Helping My Child With an Addiction Navigate Their Life

Most parents are willing to go to any lengths to protect their children from danger, injury, or illness. If you’re the parent of a child who’s struggling with an addiction, you may find yourself wondering what you can do to help them. As your child is battling this insidious disease, you may feel helpless, sad, and wracked by guilt. Watching your child struggle with addiction can also leave a parent desperately searching for a resource or assistance that could help, consumed by uncertainty over where to even begin looking. Here is a list of tips that can help you help your child with their addiction.

How You Can Help

Facing an addiction of any kind impacts not just the person affected, but their entire family as well. It can make you feel like you’re on an emotional rollercoaster, experiencing exhausting emotional highs and lows day after day. You may spend your days and nights riddled with worry, guilt, anger, and other negative emotions. It’s not uncommon for the parents of people with addictions to blame themselves or feel intense shame. As a parent, it is vital to develop healthy boundaries and coping mechanisms to preserve your own well-being. Although these boundaries may be hard to set and maintain, preserving your own mental fortitude can allow you to better help your child in the long run.

Maintain Open Communication

Addiction sometimes comes with maladaptive behaviors that can include manipulation and deceit. These behaviors can put a serious strain on your relationship with your child. A powerful way to combat these pitfalls is to establish open and assertive communication. Open communication can help create a safe place for your child to come to even when they may disappoint or upset you. If your child starts to show signs of addiction, do your best to ask open-ended questions, and stay away from judgmental language. Providing your child with a safe and judgment-free space can allow them to express their concerns, struggles, fears, and goals.

The National Institute on Drug Abuse also suggests parents try:

  • Displaying a sense of acceptance and understanding
  • Remaining engaged and focused
  • Being kind and respectful
  • Eliminating distractions
  • Focusing on and validating the good
  • Reducing negative and overly emotional reactions

Create and Reinforce Guidelines

Guidelines are a set of consistent rules. Try to set clear expectations of acceptable and unacceptable behaviors. Do this by creating a list of cause and effect statements, in the format “if (behavior) happens, then (action) takes place.” These do not need to be negative outcomes; avoid using threatening language such as “if you relapse, we are never helping you again.”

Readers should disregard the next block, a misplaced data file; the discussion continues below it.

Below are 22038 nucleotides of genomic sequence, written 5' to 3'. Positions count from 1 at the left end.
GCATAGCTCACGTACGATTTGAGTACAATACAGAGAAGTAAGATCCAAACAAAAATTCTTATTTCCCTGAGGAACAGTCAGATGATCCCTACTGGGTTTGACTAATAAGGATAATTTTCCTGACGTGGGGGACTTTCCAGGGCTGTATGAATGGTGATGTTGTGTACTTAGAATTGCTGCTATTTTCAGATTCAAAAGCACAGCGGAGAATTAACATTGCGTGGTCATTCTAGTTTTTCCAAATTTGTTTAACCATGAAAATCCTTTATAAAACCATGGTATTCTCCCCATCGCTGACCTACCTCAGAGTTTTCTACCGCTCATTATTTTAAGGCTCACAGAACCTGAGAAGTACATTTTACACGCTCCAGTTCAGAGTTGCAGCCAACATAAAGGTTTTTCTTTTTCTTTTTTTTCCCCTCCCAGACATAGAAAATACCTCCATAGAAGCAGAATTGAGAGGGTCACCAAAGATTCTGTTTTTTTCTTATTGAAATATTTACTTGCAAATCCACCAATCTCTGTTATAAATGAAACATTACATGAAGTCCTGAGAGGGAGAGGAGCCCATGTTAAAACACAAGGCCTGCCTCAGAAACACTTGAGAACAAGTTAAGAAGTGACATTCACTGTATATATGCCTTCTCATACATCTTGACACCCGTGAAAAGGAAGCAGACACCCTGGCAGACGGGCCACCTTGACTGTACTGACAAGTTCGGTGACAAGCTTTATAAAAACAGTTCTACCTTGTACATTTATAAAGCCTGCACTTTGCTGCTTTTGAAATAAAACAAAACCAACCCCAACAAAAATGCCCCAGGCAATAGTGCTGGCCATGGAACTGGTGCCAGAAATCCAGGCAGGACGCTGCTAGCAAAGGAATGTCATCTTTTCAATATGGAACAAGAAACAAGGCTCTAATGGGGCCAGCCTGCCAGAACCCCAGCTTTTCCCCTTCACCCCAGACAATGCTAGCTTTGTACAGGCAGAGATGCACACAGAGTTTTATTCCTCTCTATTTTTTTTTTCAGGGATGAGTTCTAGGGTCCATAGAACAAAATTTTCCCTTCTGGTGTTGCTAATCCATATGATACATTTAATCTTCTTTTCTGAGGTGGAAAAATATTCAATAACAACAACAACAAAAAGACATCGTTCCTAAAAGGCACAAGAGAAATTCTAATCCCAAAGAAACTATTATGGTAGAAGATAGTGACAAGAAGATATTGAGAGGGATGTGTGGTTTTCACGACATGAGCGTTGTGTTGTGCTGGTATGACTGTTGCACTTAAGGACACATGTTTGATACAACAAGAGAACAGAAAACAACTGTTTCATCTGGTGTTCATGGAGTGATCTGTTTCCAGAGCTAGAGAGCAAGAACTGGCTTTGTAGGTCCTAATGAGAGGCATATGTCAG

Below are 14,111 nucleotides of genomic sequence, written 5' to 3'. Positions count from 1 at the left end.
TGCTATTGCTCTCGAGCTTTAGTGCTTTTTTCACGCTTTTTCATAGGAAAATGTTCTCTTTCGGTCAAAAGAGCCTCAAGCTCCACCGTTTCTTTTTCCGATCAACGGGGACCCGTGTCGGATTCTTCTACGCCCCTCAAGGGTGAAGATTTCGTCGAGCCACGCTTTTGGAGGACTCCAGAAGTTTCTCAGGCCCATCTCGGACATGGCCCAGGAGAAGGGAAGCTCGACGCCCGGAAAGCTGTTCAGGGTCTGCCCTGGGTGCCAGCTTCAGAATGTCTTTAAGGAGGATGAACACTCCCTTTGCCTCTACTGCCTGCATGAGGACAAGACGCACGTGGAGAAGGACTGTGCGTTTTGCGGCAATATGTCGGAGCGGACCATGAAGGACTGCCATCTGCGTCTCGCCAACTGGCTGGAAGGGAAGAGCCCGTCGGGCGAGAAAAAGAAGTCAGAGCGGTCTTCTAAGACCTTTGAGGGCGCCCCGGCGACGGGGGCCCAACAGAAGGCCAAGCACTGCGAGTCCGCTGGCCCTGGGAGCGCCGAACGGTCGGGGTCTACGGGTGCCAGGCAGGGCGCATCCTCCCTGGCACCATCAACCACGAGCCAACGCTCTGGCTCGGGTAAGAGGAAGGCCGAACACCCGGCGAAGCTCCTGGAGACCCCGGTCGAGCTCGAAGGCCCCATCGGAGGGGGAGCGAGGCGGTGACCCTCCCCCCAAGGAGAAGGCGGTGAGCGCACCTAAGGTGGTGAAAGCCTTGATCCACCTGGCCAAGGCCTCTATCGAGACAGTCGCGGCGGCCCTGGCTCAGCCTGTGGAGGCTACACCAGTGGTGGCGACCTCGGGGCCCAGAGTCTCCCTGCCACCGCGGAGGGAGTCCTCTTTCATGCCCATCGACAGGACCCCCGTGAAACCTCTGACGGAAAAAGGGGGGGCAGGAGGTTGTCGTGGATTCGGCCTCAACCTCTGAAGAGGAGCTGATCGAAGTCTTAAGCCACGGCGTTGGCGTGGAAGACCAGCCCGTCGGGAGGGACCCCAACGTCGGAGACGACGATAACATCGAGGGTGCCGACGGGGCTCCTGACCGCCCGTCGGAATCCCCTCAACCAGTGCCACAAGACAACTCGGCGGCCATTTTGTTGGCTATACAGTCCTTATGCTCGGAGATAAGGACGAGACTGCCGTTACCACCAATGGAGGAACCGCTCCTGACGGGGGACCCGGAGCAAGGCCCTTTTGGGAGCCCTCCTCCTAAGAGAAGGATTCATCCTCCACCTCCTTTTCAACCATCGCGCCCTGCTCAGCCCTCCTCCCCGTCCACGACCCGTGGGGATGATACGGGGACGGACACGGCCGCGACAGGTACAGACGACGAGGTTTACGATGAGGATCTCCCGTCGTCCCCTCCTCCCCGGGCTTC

Remember, creating a space that only ends with a negative consequence is not creating a space that feels welcoming for the times that your child does mess up. Addiction and recovery come with a lot of ups and downs, and relapse may be a part of your child’s recovery path. Do your best to provide encouragement and help instead of adding to the negative feelings.

Encourage Positive Behaviors

Although it isn’t going to be easy to forget the mistakes or poor choices your child may make because of their addiction, do your best to acknowledge and praise all the positives. When we positively reinforce our child, we build a sense of teamwork while reducing conflict. Praising them can also encourage them to:

  • Engage in healthy activities
  • Persevere through challenges
  • Create a space that is open and safe
  • Utilize positive coping skills
  • Build their self-confidence

Set Clear Boundaries

After you set your guidelines, it’s important to set non-negotiable boundaries, such as what you will and will not do for your child. Addiction can cause a person to test boundaries, making it crucial to be consistent and firm. Here are a few questions to consider when establishing your boundaries:

  • How do you expect to be treated by your child?
  • What are you willing to sacrifice for your child?
  • Are you willing to sacrifice your morals for your child?
  • Will you enable your child during their addiction?
  • What level of substance abuse are you willing to accept?
  • Can you accept when they relapse?

Practice Self-Care

This is going to be a battle, one that you may not think that you are capable of handling your role in it. You must practice self-care when helping your child with their addiction. Focus on yourself, take time for yourself, and make yourself a priority. The amount of stress and heartbreak you are going to endure can cause burnout, leaving you in a space that isn’t beneficial for anyone.

As a parent, you’ll go to great lengths to keep your child safe and healthy, through sickness and pain alike. Addiction is a dangerous disease that must be treated just as seriously as any chronic illness. The journey of addiction and recovery can be demanding and exhausting for your child and their entire family. Maintaining expectations, setting firm boundaries, and having open communication can all help you and your family as you work to overcome the disease of addiction. Professional treatment is highly recommended for your child and the entire family unit. At Achieve Concierge, we’re ready to work with you on a personalized level to provide the answers and resources your family needs. Participating in a family program can help with feelings of anger and stress while also providing realistic expectations for recovery. If you are looking to help your child or yourself with addiction, reach out to Achieve Concierge today at (619) 393-5871.

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